@Ben: Urgh, ok, didn't know that CreateWindow(ex) already calls the registered WndProc function... thanks for letting me know. Any ideas how to work-around this? I'm currently thinking of one myself... –  Xeo Apr 25 '11 at 19:28
    
Use window_map.find(hWnd) instead, and handle the case where it's not found. If there's no polymorphism, the Window object can be created just-in-time, but usually you have to be flexible enough to allow subclasses. Also, there's a opaque pointer passed into CreateWindow and retrievable from WndProc(..., WM_CREATE, ...), but WM_CREATE is not the first message processed by the new window. –  Ben Voigt Apr 25 '11 at 19:35
    
@Ben: Thanks for your input, edited the answer accordingly. –  Xeo Apr 25 '11 at 19:54
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WndProc cannot be an instance member function, because Windows will not pass any hidden this parameter. It can be namespace scope or a static member.

One simple solution is to use a map<HWND, Window*> to find the object, and then forward parameters to a method on the object.

Note that WndProc can maintain the map itself, since CreateWindow provides an opaque user parameter that shows up in WM_CREATE which is useful for carrying the Window *, and then you remove the entry in WM_DESTROY.

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Perfect! Thanks for the elegant solution. –  Dutch Apr 25 '11 at 18:35
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Define your WndProc as a static class member - this will then be compatible (for all compilers I'm aware of) with non-member function pointer, such as those used in Win32 programming.

But I have to say that this is a bit of a waste of time - there are a zillion Windows class libraries out there, and I don't think the world really needs another one.

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The standard requires that taking the address of a static member returns an ordinary function pointer, same as taking the address of a global function. –  Ben Voigt Apr 25 '11 at 18:16
    
@Ben Sigh. I've been critiqued here and on comp.lang.c++ for suggesting this before, by some pretty weighty people too. And now I'm getting critiqued for putting in caveats. You can't win! –  nbt Apr 25 '11 at 18:22
    
AFAIK, the only way a static member function might be incompatible with a global function is if you've not specified the language linkage and the default language linkage/calling convention were different. But the compiler is supposed to catch that (no implicit conversion between pointer-to-function of different language linkages) and it's easy enough to fix by specifying the language linkage/calling convention explicitly. Perhaps others knew of major compilers which didn't comply with the standard-mandated behavior. –  Ben Voigt Apr 25 '11 at 19:18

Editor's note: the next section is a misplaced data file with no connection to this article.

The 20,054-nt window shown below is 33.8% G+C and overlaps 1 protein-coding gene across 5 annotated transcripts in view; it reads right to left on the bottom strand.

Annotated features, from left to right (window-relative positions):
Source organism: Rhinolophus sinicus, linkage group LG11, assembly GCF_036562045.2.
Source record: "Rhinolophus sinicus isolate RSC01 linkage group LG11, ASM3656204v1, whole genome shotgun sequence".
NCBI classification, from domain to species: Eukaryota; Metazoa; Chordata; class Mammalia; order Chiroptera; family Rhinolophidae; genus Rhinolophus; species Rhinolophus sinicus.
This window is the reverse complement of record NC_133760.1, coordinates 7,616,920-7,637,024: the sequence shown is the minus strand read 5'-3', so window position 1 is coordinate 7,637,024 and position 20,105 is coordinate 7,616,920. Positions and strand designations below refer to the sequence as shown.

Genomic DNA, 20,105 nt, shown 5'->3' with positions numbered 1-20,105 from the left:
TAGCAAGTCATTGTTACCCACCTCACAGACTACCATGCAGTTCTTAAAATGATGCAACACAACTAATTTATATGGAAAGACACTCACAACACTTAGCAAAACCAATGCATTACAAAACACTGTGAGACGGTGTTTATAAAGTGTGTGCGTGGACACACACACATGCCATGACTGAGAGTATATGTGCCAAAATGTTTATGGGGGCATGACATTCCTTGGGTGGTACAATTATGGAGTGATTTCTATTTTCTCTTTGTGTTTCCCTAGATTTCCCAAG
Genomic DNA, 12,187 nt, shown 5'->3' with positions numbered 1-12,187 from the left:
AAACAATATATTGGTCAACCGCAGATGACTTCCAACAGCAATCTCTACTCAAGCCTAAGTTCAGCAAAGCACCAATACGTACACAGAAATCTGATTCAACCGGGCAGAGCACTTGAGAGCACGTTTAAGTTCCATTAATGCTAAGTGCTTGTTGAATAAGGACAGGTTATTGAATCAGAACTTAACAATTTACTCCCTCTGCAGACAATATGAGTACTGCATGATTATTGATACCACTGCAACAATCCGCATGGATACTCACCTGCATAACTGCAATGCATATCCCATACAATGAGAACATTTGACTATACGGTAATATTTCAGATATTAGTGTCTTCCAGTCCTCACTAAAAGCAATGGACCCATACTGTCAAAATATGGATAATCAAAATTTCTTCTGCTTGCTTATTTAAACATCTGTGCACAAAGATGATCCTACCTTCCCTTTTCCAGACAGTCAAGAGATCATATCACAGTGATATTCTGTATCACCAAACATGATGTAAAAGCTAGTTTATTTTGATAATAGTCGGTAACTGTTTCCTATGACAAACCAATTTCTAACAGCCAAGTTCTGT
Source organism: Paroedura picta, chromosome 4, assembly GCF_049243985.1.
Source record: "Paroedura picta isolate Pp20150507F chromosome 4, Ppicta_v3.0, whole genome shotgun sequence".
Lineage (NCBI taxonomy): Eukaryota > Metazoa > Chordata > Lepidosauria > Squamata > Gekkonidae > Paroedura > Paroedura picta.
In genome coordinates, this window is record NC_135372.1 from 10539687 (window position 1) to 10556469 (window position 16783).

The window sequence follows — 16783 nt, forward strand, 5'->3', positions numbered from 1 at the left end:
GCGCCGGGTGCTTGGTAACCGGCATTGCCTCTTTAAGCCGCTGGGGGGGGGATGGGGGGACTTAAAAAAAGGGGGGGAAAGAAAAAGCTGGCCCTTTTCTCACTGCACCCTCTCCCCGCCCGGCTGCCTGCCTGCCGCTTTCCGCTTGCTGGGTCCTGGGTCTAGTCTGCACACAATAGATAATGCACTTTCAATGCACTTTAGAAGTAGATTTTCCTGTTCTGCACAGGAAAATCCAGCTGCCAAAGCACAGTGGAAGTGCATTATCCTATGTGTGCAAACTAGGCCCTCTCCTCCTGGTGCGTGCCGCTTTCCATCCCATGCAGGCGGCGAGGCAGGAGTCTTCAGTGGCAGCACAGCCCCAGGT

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Sounds you need to declare the function without defining it. That's what prototypes are for.

class Object;

void f(Object* o);

class Object {
    public:
        ...
        void some_method() {
           ... &f ...
        }

        void another_method() {
           ...
        }

        ...
};

void f(Object* o) {
    ...
    o->another_method();
    ...
}

The other way around might also be possible.

class Object {
    public:
        ...
        void some_method();
        void another_method();
        ...
};

void f(Object* o) {
    ...
    o->another_method();
    ...
}

void Object::some_method() {
    ... &f ...
}

void Object::another_method() {
    ...
}
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The problem there is that lpfnWndProc must point to a function declared as LRESULT CALLBACK WndProc(HWND, UINT, WPARAM, LPARAM), which means I'm unable to pass in an object to the function. –  Dutch Apr 25 '11 at 18:14
    
@ikegami: Next time try reading the whole question, not just the title. –  Ben Voigt Apr 25 '11 at 18:15
    
@Dutch, LPARAM is a pointer. There's no problem passing an object to it. –  ikegami Apr 25 '11 at 18:47
    
@Ben Voigt, I did read the whole question. –  ikegami Apr 25 '11 at 18:48
    
@ikegami: lParam already has a well-defined message-dependent meaning, set by the OS window manager which actually calls WndProc. It's not available to hold a this pointer. –  Ben Voigt Apr 25 '11 at 19:22